electoral reform so remote that
the keys to the kingdom some-
times rest in those most un-
likely of hands, the non-Zionists.
R.B. and G.R.


Ehud Olmert's gift for oratory, and
the fact that he speaks well in English,
has boosted his visibility, whether it be
as a host to UJA missions or as an
Israeli spokesman on "Nightline." A
lawyer by trade and columnist for the
daily Yediot Acharonot, his talent for
public debate combined with his pop-
ularity in the Diaspora strengthen his
position among the Upper Party
Echelons of Likud.
A self-described "moderate hawk"'
who opposed the Camp David accords
because they called for the dismantling
of Jewish settlements in the Sinai, he
is opposed to any dealings with the
About a decade ago, he teamed up
with Yossi Sarid, then a left-wing
member of Labor, to uncover extortion
rackets and other forms of corruption.
Now 39, Olmert was elected to the
Knesset at 27, the youngest man to
achieve that office. He says he hates
politics, particularly the "party work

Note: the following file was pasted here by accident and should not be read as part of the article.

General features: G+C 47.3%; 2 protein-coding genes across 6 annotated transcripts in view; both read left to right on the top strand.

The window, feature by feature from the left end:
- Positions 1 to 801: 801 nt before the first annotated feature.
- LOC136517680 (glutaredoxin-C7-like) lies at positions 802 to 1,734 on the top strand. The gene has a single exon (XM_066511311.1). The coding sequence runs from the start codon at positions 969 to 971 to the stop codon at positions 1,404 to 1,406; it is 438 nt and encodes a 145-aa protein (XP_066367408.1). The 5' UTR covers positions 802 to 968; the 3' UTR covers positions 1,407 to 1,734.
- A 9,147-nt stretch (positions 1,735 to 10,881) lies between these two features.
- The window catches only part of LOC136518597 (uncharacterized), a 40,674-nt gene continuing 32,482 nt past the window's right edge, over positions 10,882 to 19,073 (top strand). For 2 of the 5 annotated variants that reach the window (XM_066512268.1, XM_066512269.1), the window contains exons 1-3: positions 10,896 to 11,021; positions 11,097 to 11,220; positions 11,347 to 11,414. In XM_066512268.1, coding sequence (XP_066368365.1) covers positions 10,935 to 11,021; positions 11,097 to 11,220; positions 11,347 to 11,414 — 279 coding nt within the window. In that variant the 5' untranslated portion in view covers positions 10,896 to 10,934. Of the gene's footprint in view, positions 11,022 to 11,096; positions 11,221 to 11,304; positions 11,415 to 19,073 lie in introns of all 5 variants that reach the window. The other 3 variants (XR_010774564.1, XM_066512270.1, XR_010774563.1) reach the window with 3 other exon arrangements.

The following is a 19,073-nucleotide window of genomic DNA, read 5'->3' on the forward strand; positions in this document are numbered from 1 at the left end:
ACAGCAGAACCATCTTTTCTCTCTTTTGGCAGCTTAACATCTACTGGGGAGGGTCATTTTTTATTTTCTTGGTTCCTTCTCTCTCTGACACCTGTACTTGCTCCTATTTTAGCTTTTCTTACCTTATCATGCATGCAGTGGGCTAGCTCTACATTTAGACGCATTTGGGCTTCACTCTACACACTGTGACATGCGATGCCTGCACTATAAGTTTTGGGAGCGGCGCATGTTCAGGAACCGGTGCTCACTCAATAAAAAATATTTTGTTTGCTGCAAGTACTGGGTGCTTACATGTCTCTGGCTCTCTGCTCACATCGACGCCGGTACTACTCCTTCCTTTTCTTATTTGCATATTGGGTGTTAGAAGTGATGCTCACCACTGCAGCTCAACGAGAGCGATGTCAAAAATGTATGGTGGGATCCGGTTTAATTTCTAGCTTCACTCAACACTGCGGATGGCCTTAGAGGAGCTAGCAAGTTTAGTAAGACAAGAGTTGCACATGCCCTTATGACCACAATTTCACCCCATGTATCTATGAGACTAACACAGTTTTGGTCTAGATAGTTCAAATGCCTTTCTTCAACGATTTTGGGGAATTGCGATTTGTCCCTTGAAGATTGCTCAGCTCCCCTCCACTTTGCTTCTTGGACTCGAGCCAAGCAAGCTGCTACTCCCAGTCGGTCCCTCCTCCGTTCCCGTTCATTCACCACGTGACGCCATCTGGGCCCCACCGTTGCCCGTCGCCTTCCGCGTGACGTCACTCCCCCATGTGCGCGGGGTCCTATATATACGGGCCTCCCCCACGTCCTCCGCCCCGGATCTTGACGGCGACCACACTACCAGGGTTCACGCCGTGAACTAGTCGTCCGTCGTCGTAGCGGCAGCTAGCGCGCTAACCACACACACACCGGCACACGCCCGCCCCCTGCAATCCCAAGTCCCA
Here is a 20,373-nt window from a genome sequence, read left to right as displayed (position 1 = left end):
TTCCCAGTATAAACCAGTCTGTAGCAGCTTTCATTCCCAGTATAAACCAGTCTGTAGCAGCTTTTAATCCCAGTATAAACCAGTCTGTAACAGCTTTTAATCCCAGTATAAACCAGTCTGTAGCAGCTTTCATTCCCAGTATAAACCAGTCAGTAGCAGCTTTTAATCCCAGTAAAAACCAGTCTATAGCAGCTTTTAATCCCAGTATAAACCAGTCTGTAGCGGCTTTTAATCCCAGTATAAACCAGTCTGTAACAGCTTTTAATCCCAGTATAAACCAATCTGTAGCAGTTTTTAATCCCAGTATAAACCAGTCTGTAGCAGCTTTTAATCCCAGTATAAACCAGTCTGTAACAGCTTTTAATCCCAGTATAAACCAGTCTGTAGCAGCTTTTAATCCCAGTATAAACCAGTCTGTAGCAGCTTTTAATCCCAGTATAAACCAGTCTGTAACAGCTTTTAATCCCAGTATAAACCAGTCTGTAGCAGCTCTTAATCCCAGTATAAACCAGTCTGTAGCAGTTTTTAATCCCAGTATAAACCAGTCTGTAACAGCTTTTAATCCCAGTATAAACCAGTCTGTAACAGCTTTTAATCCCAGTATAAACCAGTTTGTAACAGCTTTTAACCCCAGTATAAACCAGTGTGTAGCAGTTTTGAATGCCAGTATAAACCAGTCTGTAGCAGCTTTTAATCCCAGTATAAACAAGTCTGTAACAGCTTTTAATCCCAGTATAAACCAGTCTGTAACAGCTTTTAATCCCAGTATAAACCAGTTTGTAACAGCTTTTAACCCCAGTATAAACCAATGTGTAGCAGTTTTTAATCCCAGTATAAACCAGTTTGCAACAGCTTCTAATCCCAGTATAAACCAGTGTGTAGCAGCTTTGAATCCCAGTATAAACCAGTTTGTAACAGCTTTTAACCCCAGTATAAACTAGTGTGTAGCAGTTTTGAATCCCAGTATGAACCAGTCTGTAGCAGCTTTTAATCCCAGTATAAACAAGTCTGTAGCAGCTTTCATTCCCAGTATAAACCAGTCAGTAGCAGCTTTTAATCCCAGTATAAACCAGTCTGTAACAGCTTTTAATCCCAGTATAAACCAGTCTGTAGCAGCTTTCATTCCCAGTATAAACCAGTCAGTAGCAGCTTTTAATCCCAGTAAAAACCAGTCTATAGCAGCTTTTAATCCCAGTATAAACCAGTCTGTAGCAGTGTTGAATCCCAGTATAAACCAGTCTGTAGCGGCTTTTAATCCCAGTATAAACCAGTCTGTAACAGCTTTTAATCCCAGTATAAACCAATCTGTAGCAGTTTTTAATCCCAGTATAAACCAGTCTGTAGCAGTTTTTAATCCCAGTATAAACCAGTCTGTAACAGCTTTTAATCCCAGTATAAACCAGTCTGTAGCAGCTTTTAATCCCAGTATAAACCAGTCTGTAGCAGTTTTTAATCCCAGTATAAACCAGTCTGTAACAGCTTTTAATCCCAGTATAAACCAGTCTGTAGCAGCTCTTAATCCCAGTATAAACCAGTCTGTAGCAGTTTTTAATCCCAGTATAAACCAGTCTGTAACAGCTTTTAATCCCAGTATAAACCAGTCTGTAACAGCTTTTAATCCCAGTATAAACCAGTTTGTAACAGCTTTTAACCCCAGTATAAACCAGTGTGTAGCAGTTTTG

and all the long and boring sessions."
But he'd love to be prime minister and
he thinks that he or Meir Shitrit or
Yossi Sarid will be "the leaders of the
coming generation."


The oldest of the "young breed,"
"Yossi Sarid is 44 and is affiliated with
neither Labor nor Likud. At least not
anymore. After 11 years in the Knesset
as a favored member of Labor, he took
the political risk of his career last year
by leaving the party that "gave me
everything" and joining Shulamit
Aloni's small Citizens Rights Move-
ment, which is not a part of the cabinet.
"I was very spoiled by the Labor
party," he says. "My career was secure
for the next 25 years."
But he was unhappy with Shimon
Peres's decision to form a unity govern-
ment with Likud and he opted for
Moth's party which is dovish on
defense, liberal on social issues and
critical of the political power of the
religious parties.
Sarid calls himself a socialist and op-
poses any settlements in the occupied
territories while calling for a settlement
based on "mutual recognition" and an
Israeli guarantee to honor a Palestinian
referendum on self-determination.
Sarid attended Hebrew University
and the New School in New York and
wrote for several Israeli newspapers.
lie was active in six national election
campaigns for Labor and some feel he
will someday return to the party but
Sarid says, "I don't think so."
Even those who disagree with his
politics say that he standee out as a man
. '
with leadership qualities ;